The Cayman Islands anti-money laundering and terrorist financing regime underwent significant changes in 2019 and Attorney General Samuel Bulgin has said it will continue this year.
Speaking at the Grand Court opening on Wednesday, Bulgin lamented that the international rules related to taxes, anti-money laundering and the combatting of the financing of terrorism “are constantly changing midstream”.
“The jurisdiction is expected, indeed required, to comply, and so a considerable part of last year was spent putting in place legislative, as well as administrative, measures to give effect to these evolving standards,” he said.
He said 2020 will see more of the same.
“So, although as a jurisdiction we are suffering from review fatigue, there is simply no relief in sight from these initiatives,” he added.
Cayman is due to present its report on the Caribbean Financial Action Task Force Mutual Evaluation Report by 21 Feb. this year, which will outline local efforts to address recommendations made in the last evaluation.
The changes to the local financial services legal framework are being made in an effort to address the CFATF report, which was released last March.
Chief Justice Anthony Smellie, in response to Bulgin, said the judiciary is not “exempt” from review fatigue, as it too has been feeling the pain as it has to keep up with the changes.
He said he hopes that Cayman’s efforts bear fruit and the changes made will be met with approval.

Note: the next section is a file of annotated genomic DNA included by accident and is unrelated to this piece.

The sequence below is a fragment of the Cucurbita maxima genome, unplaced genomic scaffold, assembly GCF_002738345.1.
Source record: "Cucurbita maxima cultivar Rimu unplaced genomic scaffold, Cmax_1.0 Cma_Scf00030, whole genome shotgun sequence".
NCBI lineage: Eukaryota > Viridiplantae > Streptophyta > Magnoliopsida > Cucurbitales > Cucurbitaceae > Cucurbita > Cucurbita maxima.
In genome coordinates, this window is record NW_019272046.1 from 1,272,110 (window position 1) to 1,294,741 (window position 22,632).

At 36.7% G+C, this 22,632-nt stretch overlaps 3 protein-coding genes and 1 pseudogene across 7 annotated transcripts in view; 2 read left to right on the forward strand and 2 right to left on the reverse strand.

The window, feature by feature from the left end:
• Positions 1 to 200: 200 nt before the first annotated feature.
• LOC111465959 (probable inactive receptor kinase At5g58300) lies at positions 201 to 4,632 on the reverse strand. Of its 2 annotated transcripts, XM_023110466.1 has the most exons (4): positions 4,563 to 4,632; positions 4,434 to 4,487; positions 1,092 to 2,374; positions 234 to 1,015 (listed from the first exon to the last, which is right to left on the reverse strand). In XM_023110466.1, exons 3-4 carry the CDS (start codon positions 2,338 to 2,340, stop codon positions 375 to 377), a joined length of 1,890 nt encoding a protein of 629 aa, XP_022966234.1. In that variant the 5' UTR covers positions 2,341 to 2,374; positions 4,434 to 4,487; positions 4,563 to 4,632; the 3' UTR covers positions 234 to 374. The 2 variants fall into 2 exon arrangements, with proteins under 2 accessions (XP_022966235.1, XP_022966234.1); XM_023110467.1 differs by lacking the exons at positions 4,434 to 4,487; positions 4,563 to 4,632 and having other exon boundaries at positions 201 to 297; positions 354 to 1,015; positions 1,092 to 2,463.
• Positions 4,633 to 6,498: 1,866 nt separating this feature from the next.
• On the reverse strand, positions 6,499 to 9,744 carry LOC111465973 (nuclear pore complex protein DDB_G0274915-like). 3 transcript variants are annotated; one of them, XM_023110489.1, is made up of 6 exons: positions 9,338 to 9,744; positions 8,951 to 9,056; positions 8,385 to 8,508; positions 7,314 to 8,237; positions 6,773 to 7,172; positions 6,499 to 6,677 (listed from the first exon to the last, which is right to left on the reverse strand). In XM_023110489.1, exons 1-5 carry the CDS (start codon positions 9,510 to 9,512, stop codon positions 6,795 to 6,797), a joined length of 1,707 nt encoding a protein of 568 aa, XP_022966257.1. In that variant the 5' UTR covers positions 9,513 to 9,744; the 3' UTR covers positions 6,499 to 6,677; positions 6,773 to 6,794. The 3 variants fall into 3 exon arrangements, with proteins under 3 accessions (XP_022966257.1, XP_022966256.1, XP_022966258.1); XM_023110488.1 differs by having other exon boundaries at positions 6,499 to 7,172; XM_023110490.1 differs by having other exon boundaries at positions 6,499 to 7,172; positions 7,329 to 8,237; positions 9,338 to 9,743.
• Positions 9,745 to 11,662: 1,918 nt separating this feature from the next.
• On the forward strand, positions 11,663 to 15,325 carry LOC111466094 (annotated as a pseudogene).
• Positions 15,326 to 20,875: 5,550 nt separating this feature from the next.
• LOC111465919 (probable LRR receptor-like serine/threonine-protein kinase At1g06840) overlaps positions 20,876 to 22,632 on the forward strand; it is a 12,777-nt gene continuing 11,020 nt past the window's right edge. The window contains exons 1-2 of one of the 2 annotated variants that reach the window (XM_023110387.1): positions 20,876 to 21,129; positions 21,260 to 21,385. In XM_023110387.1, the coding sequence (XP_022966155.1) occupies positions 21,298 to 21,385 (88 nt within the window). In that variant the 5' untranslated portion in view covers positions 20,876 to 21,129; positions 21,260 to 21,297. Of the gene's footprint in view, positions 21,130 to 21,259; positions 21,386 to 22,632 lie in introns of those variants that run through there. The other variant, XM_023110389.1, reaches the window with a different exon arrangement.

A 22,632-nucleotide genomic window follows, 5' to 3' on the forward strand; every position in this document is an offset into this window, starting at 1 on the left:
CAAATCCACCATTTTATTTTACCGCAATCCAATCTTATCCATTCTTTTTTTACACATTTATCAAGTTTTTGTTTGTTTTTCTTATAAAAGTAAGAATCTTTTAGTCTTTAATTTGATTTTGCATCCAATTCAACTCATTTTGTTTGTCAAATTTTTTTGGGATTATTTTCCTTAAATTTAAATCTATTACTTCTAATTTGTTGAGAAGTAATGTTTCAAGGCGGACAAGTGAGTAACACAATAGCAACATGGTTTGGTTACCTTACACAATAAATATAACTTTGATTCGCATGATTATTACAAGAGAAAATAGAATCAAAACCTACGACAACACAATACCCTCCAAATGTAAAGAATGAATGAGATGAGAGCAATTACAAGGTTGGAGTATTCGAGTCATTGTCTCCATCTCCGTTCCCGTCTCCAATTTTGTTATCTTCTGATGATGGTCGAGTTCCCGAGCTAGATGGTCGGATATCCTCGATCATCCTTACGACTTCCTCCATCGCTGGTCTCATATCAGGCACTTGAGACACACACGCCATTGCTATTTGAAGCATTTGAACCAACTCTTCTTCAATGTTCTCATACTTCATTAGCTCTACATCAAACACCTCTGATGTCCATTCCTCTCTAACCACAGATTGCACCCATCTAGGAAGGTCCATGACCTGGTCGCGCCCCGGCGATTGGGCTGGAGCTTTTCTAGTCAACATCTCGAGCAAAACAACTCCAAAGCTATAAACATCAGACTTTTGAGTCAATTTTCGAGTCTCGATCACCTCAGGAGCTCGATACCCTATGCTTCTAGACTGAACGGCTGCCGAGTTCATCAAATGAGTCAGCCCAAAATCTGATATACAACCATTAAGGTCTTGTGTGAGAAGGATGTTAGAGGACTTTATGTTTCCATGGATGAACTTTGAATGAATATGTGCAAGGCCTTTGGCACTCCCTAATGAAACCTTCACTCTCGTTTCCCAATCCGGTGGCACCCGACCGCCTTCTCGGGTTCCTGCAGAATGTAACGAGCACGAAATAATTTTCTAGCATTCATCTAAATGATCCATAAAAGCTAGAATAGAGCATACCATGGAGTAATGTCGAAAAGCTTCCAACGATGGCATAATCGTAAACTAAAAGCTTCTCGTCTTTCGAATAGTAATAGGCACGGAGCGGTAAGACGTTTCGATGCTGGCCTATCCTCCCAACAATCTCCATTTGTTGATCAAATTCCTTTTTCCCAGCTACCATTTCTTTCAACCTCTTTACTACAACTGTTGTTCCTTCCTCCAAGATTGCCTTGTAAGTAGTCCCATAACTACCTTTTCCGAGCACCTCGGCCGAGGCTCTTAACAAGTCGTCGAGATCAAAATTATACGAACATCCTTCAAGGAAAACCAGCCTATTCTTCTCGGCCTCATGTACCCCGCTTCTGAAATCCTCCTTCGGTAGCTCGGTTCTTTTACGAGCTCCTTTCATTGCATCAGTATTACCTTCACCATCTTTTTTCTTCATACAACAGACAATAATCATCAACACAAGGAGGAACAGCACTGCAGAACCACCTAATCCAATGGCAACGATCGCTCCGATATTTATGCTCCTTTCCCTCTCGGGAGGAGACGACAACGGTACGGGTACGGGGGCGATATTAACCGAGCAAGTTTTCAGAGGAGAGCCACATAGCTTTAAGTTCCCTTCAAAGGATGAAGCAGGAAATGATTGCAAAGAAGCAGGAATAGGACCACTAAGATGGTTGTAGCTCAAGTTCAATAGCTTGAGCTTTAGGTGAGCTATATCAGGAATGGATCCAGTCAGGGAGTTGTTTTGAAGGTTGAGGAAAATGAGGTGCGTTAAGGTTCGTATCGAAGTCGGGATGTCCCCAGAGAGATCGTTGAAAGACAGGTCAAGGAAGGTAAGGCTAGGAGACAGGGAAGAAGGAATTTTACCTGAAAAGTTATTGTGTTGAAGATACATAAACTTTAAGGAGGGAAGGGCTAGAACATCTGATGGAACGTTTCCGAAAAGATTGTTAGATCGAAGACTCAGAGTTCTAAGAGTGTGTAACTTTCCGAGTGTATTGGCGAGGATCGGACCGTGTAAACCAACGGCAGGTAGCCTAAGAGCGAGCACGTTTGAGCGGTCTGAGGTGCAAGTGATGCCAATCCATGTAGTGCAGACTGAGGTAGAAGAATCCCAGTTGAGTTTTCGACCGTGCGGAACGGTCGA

“Our resolve to ensure that the jurisdiction continues to be a hostile environment for undesirable players is not in doubt, and we will continue our constructive engagement with our international partners and other stakeholders in ensuring Cayman’s continuing compliance with these obligations,” Bulgin said in his address.
David Collins, president of the Cayman Islands Legal Practitioners Association, also spoke to the issue of regulations and compliance in his address at the Grand Court opening.
He said the association has established the Cayman Attorneys Regulation Authority as the new anti-money laundering supervisor for attorneys.
“The authority is fully operational and staffed with recruits of the highest calibre. It benefits from the oversight of an independent board of non-lawyers. CILPA’s work in establishing this new authority will go a long way to satisfying the recommendations of the CFATF Cayman Islands MER. The authority will also give clients confidence in the AML regime applicable to Cayman Islands attorneys,” Collins added.
He also pointed out that CILPA worked with the attorney general’s office in drafting the Legal Services Bill. Collins said, if enacted, the bill will enhance Cayman’s credibility as a regulated profession.
“It includes a code of conduct and a disciplinary regime,” he said. “It is essential that I take this opportunity to communicate clearly with all stakeholders – the Cayman Islands will only be able to deliver the regulated legal services product that our clients and international regulators expect by enacting the draft Legal Services Bill.”
Bulgin, commenting on the bill, said there is still further work to be done “but the government is very optimistic that there will be an acceptable resolution to this very long, ongoing initiative”.